Lush and Lovely.
Big leaves and bright colors combine to shout a tropical “Hello!” in this pretty combo, which includes croton, hosta, lantana, sweet potato vine, and annual vinca.
Tropical gardens grow fast. That’s why they’re so lush and full. A jungle effect, however, can quickly become overpowering if it’s not tamed. In this case, a path provides visual (and physical) relief from the intense plantings.
No Short Shrift with Shrimp Plants.
Shrimp plants (Justicia brandegeeana) are a delightful landscape addition for the warmest climates, yet they can be grown as indoor or greenhouse plants elsewhere. The flowers are as long-lasting as they are remarkable.
Up and at ’Em!
A tropical hibiscus (H. rosa-sinensis) trained into a treeform standard towers above Brazilian begonia (B. boliviensis) and lily of the Nile (Agapanthus) in this corner vignette. The blue spruce betrays the fact that this isn’t a tropical location. But these plants are easily overwintered indoors in cold climates.
Nothing says tropical like bananas. Fortunately, there are smaller versions, such as this ‘Dwarf Red’ banana (Musa), that can be grown as container plants and whisked to shelter when cold temperatures are imminent. Some northern gardeners simply overwinter the root structures.
Passion for Passionflower.
This vigorous climber is impressive with its gorgeous flowers and colorful fruit. Some are true tropicals, others overwinter in the garden down to Zone 6. All will lend a large dose of tropical appeal.
Big Leaves Rule.
A truly topical look isn’t necessarily dependent on vivid and unusual flowers. Much of the effect comes from plants with big leaves, such as the bananas and gunnera towering above the small pond. Bananas can be overwintered in an attached garage, while gunnera is hardy down to Zone 7.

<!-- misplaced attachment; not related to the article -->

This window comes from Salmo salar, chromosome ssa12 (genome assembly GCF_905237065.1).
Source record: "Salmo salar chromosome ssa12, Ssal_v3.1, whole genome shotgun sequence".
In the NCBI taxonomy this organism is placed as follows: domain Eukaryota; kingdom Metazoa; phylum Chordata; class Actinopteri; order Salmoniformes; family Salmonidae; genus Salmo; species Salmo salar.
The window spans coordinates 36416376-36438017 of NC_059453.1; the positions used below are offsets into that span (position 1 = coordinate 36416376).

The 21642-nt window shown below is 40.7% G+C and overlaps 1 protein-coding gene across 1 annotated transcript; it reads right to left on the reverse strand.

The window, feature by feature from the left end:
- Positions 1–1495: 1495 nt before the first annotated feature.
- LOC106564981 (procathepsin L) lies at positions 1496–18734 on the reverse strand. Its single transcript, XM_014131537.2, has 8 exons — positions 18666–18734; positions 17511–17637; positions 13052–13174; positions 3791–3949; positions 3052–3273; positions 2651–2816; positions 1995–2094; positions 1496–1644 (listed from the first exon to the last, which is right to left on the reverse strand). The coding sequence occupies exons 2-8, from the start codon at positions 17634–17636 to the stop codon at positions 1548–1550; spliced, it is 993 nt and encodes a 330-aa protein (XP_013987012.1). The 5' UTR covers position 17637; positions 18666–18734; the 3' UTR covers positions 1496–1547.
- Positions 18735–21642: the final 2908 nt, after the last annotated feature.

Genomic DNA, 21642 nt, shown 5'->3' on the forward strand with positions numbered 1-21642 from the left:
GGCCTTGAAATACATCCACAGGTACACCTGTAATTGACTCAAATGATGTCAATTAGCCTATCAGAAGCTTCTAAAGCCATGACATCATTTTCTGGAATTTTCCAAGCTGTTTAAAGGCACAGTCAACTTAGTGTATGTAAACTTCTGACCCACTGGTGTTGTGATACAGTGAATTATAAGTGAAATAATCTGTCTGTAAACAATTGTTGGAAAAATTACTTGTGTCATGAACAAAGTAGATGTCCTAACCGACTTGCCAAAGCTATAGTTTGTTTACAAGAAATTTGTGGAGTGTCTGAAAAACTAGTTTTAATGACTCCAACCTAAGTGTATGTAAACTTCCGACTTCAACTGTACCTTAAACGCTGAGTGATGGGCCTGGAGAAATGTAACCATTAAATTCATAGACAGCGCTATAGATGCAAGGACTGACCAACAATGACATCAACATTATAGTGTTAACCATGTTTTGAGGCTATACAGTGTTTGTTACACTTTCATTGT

Not So Fast.
Don’t jump to conclusions. This fetching little flower isn’t a tropical at all -- it just looks like one! It’s actually toad lily (Tricyrtis hirta), which grows in Zones 4–9. The spotted flowers appear in late summer and early fall, when a boost of flower power is appreciated.
Individually, these plants would sound a quiet but happy note; together, they blast into the stratosphere with a multifaceted performance. Note how coleus and croton entertain with foliage, bromeliad with flower, and ornamental peppers with fruit.
Anyone who’s gaga strictly about flowers obviously hasn’t seen caladium. One look at its colorful, heart-shape foliage and you’re in love. Native to tropical regions of South America, the tuberous roots are easily overwintered indoors when dormant.
You saw a bromeliad earlier as part of a group, but it’s fully capable of standing on its own. Many gardeners grow it happily as an indoor plant, but it likes warm summers outdoors, too. The key is to give it regular watering and a rapidly draining bark mix.
The Flowers Have It.
With a name like fuchsia, you know this plant has a way of drawing attention to itself. In addition to vivid color, the flowers have unique nodding shapes, too. Hardy in Zones 9–11, fuchsias are grown as annuals in colder climates.
Bold Look in a Small Package.
When you think of elephant’s ears (Alocasia), you probably think of large plants. And there are several that top 15 feet in height. But smaller varieties such as this ‘Frydek’ Alocasia, can be grown as tabletop decorations. It maxes out at 2 to 3 feet.
High on Hibiscus.
The name hibiscus is practically synonymous with “tropical,” thanks to the large, boldly colored flowers. Both tropical hibiscus (H. rosa-sinensis, Zones 14–15) and rose mallow (H. moscheutos, Zones 5–10) will delight on that score. Tropical hibiscus can be overwintered as a houseplant.
It’s not often you find an easy-care garden plant with purple- and silver-infused foliage. But that’s what Persian shield (Strobilanthes dyeranus) offers. Hardy in Zones 11–12, it’s grown as an annual elsewhere.
If you’re going to create a tropical destination, you might as well hit all the notes: height and drama from Japanese banana (Musa basjoo); color from bellflower (Campanula), lantana, rosemary, lily of the Nile (Agapanthus), and confederate jasmine; and a beckoning call from the colorful chaise lounge.